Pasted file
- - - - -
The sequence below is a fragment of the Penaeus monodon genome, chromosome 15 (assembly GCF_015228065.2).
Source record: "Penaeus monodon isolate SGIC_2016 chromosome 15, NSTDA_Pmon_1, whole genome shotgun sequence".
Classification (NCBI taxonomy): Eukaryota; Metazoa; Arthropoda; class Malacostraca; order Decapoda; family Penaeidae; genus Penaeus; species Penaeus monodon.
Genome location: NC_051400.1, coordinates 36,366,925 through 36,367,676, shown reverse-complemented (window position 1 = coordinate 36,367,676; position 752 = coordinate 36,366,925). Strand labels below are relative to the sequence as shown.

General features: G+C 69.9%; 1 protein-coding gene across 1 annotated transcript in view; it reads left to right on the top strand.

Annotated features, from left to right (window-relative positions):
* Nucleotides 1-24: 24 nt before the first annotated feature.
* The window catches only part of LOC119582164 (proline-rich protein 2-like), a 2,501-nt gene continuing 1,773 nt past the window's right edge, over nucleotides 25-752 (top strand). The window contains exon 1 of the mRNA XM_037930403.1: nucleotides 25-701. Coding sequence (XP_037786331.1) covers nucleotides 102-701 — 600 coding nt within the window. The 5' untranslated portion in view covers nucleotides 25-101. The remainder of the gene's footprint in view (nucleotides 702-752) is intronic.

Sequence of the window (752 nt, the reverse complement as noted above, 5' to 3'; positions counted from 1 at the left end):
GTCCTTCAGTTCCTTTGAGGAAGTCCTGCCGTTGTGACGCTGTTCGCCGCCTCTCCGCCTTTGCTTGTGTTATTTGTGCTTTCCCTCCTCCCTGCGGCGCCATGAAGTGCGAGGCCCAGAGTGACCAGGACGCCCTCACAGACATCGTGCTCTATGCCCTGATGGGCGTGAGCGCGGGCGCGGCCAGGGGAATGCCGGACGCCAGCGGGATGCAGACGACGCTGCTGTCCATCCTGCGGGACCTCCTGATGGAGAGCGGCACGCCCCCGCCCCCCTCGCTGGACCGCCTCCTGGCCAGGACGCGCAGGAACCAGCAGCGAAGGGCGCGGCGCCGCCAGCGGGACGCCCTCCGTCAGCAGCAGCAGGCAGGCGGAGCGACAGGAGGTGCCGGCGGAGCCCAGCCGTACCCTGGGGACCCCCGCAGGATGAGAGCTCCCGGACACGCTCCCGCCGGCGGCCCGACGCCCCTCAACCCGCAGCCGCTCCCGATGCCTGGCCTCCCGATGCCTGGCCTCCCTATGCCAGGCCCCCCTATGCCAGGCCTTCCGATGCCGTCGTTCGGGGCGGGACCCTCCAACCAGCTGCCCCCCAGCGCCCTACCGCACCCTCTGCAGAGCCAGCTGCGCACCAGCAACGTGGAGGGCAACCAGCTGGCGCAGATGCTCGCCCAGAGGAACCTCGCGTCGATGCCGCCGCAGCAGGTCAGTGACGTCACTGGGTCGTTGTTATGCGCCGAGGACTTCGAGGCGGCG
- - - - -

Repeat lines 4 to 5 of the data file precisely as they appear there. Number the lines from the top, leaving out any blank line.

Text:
Genome location: NC_051400.1, coordinates 36,366,925 through 36,367,676, shown reverse-complemented (window position 1 = coordinate 36,367,676; position 752 = coordinate 36,366,925). Strand labels below are relative to the sequence as shown.

General features: G+C 69.9%; 1 protein-coding gene across 1 annotated transcript in view; it reads left to right on the top strand.